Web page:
P320. What's the evidence-base for treating mental health co-morbidities in IBD?
A. Mikocka-Walus1, J. Andrews2, 1University of South Australia, Nursing and Midwifery, Adelaide, Australia, 2Royal Adelaide Hospital, Gastroenterology and Hepatology, Adelaide, Australia
Depression and anxiety are highly prevalent in patients with inflammatory bowel disease (IBD). Recent studies have linked mental health co-morbidities with active disease, more frequent disease flares and increased hospitalisation. Studies also demonstrate poor treatment compliance in IBD sufferers with unmanaged mental health problems. However, there is a controversy on which treatment modalities are most effective to manage depression and anxiety in IBD and thus this paper aims to review most up-to-date data on psychotherapy and antidepressants in IBD.
A review of the evidence-base for psychotherapy and antidepressant use based on studies from various groups world-wide and ongoing trials conducted in Adelaide, Australia.
Studies demonstrate the need for screening for depression and anxiety in IBD as part of standard IBD care. Psychotherapy has been found to offer a limited benefit for health related quality of life, coping, emotional state and disease activity in IBD population. Yet, cognitive-behavioural therapy (CBT), the most effective psychotherapy modality, has not been extensively investigated in IBD and the ongoing trials indicate its efficacy particularly with symptom management. Preliminary studies on antidepressants indicate their potential efficacy in treating mental health but also physical symptoms of the disease.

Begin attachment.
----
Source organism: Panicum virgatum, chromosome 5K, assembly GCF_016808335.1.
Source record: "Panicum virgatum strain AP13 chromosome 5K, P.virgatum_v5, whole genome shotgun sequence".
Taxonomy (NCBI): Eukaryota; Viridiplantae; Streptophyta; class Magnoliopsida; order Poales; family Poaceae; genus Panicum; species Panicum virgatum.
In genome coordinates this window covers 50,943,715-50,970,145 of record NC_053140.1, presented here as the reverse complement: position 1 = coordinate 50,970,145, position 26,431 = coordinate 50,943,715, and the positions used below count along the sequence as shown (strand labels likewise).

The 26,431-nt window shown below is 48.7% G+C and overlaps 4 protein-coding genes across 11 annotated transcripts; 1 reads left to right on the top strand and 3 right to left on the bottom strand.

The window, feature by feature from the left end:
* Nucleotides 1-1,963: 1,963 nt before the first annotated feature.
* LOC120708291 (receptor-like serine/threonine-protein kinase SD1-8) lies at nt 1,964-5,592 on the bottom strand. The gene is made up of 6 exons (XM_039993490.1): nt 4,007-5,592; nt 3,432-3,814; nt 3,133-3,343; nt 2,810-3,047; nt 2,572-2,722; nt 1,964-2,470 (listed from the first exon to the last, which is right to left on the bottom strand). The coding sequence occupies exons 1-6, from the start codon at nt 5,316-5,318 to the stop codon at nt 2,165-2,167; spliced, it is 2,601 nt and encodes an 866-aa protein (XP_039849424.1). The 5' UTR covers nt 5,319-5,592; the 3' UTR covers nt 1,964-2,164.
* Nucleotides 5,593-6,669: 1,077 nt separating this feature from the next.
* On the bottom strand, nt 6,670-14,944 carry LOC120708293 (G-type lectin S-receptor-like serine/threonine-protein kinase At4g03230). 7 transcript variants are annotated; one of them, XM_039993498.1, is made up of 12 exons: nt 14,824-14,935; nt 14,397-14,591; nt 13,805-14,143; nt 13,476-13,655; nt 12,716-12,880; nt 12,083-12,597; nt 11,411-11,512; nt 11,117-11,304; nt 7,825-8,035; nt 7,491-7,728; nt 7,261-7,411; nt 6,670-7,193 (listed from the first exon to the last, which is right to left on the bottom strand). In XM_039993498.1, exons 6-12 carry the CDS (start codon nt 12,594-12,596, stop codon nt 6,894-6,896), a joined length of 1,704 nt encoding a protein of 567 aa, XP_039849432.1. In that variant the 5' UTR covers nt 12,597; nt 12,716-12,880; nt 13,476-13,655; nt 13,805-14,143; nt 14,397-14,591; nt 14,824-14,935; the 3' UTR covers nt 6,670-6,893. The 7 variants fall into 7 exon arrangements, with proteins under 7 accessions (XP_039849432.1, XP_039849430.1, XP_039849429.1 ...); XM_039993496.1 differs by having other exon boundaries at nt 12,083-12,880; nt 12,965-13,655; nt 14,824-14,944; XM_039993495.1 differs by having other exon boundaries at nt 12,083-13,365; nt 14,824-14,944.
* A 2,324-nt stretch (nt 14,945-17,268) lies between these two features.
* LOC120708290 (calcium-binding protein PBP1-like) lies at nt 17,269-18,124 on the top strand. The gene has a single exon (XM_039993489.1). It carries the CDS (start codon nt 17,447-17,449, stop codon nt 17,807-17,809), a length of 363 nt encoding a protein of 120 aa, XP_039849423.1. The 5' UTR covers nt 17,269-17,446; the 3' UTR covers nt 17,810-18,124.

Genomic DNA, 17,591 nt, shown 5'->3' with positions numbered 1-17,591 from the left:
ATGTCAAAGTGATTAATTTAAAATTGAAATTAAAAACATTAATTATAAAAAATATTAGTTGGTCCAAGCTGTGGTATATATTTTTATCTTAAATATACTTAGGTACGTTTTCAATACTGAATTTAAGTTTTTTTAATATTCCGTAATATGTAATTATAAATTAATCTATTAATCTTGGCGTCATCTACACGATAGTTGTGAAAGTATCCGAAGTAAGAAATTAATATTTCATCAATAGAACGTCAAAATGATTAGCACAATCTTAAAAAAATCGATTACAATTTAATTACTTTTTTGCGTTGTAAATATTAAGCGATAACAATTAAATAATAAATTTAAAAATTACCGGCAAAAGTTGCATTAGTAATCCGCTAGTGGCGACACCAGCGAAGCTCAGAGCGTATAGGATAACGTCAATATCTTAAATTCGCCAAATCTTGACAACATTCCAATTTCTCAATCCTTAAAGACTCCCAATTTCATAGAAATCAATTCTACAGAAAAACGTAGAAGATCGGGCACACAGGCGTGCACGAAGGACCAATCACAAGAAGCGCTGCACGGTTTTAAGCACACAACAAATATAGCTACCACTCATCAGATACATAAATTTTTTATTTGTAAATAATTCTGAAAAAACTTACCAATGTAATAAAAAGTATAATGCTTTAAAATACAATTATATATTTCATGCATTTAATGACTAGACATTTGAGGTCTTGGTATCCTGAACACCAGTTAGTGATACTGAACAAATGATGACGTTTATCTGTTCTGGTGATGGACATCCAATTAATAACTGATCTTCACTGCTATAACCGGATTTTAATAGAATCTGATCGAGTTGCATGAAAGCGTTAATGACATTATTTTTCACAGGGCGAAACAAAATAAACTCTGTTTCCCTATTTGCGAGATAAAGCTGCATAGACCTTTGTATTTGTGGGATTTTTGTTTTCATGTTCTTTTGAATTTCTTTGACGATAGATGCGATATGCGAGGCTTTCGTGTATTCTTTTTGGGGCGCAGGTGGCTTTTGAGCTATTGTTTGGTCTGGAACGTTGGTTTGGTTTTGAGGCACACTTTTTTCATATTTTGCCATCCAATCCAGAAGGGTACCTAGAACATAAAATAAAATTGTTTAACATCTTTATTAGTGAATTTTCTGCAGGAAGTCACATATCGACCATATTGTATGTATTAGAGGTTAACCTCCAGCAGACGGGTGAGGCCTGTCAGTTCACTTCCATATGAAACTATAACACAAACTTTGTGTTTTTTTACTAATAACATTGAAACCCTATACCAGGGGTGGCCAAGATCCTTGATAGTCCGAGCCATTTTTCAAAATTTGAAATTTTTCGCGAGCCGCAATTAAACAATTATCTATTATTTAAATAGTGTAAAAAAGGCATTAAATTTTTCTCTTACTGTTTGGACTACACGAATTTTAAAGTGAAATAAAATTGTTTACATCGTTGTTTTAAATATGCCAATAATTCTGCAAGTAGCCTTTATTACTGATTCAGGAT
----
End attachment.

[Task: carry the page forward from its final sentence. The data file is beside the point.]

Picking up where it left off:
IBD sufferers commonly experience symptoms of anxiety and depression and they may have an impact on patient clinical outcomes. Regular screening for these co-morbidities is essential for good management. CBT shows promise in helping with somatic symptoms of IBD. More studies are needed on antidepressants specifically in IBD but they are overall well tolerated by patients and can be prescribed as per other populations.